22. My first thought was why CANT you take the piano into the workshop. You’re all one level now. Buy or make a flat dolly and roll it out. I thinkpainting the sides black and staining the rest would look beautiful. I won’t “read” as a black piano because of wood tone. I personally think going light on the sides would be a mistake. You want it tone the focal point of the room.

  23. I was very intrigued by this post and with the wood grain on this piece. I inherited a long, low credenza that has the same grain. I was told it was custom made and was used to hold LP records.

    I was thinking of getting rid of it, but now you have inspired me to look at it in a different way. Thank you!

  24. Is there a professional woodworker nearby who could come, pick up the piece, finish stripping it offsite, and then refinish it in the exact shade you want? It would be worth the money, IMHO.

  25. I would never have done anything to it, you always amaze me with your energy. I think it’s cherry wood. Why not keep the sides dark and stain the other parts a reddish cherry color? Just a thought.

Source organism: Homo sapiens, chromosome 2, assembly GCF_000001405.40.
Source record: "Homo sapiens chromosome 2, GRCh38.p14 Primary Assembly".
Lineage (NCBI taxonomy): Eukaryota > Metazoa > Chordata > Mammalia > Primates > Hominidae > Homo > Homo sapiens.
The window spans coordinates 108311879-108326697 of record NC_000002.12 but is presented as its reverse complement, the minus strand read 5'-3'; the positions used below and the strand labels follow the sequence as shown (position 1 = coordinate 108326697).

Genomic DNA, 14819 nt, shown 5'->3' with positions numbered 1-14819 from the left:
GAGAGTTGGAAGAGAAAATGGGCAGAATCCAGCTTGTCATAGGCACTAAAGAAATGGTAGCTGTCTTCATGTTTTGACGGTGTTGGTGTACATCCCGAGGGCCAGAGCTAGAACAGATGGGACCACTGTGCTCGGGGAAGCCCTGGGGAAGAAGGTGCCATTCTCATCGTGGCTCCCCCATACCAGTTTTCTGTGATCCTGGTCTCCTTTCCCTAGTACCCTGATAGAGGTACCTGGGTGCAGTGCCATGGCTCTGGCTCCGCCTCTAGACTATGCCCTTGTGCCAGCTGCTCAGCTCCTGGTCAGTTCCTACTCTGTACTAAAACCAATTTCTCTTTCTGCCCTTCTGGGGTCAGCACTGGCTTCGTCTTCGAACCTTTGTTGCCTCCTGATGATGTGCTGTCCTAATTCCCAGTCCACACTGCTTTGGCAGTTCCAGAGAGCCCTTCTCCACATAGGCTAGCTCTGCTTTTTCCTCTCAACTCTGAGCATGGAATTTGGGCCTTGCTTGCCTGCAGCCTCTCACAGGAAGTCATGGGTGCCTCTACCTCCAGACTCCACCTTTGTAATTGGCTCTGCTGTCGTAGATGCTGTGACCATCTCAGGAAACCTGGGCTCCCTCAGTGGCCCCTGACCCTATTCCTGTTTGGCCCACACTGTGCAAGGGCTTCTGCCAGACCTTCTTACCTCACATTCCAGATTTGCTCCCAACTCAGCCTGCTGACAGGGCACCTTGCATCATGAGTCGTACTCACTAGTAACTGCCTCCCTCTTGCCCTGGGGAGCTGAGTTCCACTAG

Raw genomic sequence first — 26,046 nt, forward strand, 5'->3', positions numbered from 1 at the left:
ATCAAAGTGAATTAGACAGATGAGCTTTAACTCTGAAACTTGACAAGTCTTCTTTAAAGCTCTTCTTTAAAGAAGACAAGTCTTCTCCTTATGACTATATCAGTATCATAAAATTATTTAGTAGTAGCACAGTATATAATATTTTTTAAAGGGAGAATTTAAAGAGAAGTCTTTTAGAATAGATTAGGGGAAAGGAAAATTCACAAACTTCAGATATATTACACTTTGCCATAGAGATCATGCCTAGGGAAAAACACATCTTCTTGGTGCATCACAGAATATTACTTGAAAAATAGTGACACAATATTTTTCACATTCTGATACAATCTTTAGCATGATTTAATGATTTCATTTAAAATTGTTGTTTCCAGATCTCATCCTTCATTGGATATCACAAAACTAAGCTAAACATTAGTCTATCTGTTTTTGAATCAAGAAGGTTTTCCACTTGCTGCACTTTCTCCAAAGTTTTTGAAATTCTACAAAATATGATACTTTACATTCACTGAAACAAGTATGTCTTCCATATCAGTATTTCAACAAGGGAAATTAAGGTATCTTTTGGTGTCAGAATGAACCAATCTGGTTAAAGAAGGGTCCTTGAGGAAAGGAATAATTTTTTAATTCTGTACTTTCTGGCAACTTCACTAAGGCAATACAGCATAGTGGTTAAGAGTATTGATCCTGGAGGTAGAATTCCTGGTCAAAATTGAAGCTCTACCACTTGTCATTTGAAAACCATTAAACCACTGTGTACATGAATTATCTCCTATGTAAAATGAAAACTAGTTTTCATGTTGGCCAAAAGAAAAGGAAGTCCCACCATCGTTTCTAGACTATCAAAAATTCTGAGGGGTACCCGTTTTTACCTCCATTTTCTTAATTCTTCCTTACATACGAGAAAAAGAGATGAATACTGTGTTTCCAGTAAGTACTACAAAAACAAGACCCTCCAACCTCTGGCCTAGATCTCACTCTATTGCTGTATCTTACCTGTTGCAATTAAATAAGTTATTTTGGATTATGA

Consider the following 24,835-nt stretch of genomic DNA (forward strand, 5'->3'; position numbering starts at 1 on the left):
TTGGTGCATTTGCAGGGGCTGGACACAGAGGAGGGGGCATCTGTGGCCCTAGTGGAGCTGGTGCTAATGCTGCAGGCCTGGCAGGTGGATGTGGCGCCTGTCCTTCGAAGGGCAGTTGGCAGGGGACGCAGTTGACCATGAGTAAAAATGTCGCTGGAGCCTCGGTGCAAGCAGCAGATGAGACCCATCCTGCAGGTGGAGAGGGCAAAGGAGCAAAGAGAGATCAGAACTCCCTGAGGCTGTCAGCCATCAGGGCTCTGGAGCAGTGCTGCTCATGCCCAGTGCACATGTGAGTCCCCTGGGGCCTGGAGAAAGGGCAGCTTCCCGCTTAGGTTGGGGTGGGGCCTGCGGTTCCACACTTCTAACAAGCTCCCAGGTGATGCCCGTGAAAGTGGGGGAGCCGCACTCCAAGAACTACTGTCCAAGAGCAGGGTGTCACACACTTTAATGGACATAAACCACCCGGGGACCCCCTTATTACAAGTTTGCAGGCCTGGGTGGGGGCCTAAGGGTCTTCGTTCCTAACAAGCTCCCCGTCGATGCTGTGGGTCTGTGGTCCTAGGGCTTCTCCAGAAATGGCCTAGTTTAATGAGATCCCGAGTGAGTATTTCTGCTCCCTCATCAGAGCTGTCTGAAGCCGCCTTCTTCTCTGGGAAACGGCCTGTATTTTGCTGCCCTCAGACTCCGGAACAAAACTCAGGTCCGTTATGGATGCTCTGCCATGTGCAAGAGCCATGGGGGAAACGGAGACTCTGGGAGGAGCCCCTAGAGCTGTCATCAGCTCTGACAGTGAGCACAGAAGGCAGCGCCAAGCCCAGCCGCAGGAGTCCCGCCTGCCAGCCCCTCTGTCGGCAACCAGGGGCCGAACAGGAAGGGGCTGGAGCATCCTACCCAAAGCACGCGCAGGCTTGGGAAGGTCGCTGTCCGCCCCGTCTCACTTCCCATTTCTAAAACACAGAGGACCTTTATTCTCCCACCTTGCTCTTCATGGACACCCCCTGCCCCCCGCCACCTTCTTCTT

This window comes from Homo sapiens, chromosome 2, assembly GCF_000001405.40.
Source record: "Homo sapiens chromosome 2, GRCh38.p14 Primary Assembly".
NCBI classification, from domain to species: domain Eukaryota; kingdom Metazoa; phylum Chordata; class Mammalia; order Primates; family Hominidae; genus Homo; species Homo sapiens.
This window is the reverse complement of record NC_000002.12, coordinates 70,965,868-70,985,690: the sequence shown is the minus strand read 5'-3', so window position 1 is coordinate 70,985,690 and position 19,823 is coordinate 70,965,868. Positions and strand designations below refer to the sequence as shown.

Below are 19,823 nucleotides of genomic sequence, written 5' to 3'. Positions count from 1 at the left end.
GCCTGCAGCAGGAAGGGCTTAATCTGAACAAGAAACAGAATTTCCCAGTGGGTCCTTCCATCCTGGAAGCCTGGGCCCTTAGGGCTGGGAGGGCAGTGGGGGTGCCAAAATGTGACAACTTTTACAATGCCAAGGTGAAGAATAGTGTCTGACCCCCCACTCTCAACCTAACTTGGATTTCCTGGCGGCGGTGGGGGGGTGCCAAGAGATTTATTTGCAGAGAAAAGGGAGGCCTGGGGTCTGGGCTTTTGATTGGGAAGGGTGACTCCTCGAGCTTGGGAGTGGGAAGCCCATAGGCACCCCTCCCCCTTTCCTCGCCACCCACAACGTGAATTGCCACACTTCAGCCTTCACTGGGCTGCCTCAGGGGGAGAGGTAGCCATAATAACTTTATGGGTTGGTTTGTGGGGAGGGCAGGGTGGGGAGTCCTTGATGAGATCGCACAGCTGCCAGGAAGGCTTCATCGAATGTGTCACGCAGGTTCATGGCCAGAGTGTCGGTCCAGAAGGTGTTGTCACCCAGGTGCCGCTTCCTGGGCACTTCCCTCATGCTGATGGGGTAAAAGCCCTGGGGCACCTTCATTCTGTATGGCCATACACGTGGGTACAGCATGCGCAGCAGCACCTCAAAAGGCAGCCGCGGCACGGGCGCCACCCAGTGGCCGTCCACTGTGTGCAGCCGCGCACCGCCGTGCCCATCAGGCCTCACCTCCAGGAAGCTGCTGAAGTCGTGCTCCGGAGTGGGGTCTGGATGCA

26. Hi! 🙂

    I absolutely love the look of the 3 wood tones and the raw wood that you revealed by stripping the parts you already have!😍

    If it were mine, I would keep the sides of the case stained as it is and just clean & condition it with a little lemon oil. I love to see the gently worn places on an heirloom piece… to me it evokes a sense of the history of the piece and is a reminder of all the hands that have used it, or in this case, played it through the years.

    Then I would just wax the raw wood parts to protect it… if you’re not crazy about the orangeyness, you could add a little brown paint to your wax to buff on those pieces to help tone down the orange. But I definitely think the different tones of wood make it very interesting to look at, and their placement makes it look intentional… it’s perfectly imperfect!!☺️